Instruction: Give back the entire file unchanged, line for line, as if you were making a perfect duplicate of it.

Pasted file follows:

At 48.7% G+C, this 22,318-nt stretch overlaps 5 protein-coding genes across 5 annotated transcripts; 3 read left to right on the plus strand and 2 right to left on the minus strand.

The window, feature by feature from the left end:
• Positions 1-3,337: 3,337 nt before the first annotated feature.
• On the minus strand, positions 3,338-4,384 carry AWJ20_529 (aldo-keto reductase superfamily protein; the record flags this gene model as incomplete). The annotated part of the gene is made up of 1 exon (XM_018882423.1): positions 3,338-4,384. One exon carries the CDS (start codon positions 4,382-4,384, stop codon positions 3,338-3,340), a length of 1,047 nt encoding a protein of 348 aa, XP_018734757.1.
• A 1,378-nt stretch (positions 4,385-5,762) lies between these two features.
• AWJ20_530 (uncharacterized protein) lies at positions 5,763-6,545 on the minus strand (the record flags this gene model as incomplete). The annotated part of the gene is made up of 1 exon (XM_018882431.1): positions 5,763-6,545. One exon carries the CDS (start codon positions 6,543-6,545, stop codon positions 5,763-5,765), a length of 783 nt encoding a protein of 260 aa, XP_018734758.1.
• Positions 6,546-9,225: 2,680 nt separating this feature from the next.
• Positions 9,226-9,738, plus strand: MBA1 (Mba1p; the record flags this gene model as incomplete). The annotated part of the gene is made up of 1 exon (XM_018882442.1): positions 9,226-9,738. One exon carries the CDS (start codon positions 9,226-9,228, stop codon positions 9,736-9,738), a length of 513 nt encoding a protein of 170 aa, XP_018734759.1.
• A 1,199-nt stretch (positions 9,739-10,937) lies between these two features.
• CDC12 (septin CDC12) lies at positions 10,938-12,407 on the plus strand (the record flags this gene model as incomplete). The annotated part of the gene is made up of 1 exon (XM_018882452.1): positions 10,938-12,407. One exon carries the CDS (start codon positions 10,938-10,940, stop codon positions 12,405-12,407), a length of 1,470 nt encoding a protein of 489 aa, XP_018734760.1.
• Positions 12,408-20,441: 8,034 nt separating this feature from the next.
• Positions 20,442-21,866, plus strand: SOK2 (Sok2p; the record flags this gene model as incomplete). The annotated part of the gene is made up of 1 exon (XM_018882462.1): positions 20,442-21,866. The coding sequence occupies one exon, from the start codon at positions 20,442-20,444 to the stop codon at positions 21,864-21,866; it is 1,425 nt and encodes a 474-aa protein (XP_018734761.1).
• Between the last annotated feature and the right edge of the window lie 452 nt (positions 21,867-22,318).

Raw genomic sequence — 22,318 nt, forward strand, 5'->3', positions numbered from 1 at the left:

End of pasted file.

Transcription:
At 48.7% G+C, this 22,318-nt stretch overlaps 5 protein-coding genes across 5 annotated transcripts; 3 read left to right on the plus strand and 2 right to left on the minus strand.

The window, feature by feature from the left end:
• Positions 1-3,337: 3,337 nt before the first annotated feature.
• On the minus strand, positions 3,338-4,384 carry AWJ20_529 (aldo-keto reductase superfamily protein; the record flags this gene model as incomplete). The annotated part of the gene is made up of 1 exon (XM_018882423.1): positions 3,338-4,384. One exon carries the CDS (start codon positions 4,382-4,384, stop codon positions 3,338-3,340), a length of 1,047 nt encoding a protein of 348 aa, XP_018734757.1.
• A 1,378-nt stretch (positions 4,385-5,762) lies between these two features.
• AWJ20_530 (uncharacterized protein) lies at positions 5,763-6,545 on the minus strand (the record flags this gene model as incomplete). The annotated part of the gene is made up of 1 exon (XM_018882431.1): positions 5,763-6,545. One exon carries the CDS (start codon positions 6,543-6,545, stop codon positions 5,763-5,765), a length of 783 nt encoding a protein of 260 aa, XP_018734758.1.
• Positions 6,546-9,225: 2,680 nt separating this feature from the next.
• Positions 9,226-9,738, plus strand: MBA1 (Mba1p; the record flags this gene model as incomplete). The annotated part of the gene is made up of 1 exon (XM_018882442.1): positions 9,226-9,738. One exon carries the CDS (start codon positions 9,226-9,228, stop codon positions 9,736-9,738), a length of 513 nt encoding a protein of 170 aa, XP_018734759.1.
• A 1,199-nt stretch (positions 9,739-10,937) lies between these two features.
• CDC12 (septin CDC12) lies at positions 10,938-12,407 on the plus strand (the record flags this gene model as incomplete). The annotated part of the gene is made up of 1 exon (XM_018882452.1): positions 10,938-12,407. One exon carries the CDS (start codon positions 10,938-10,940, stop codon positions 12,405-12,407), a length of 1,470 nt encoding a protein of 489 aa, XP_018734760.1.
• Positions 12,408-20,441: 8,034 nt separating this feature from the next.
• Positions 20,442-21,866, plus strand: SOK2 (Sok2p; the record flags this gene model as incomplete). The annotated part of the gene is made up of 1 exon (XM_018882462.1): positions 20,442-21,866. The coding sequence occupies one exon, from the start codon at positions 20,442-20,444 to the stop codon at positions 21,864-21,866; it is 1,425 nt and encodes a 474-aa protein (XP_018734761.1).
• Between the last annotated feature and the right edge of the window lie 452 nt (positions 21,867-22,318).

Raw genomic sequence — 22,318 nt, forward strand, 5'->3', positions numbered from 1 at the left: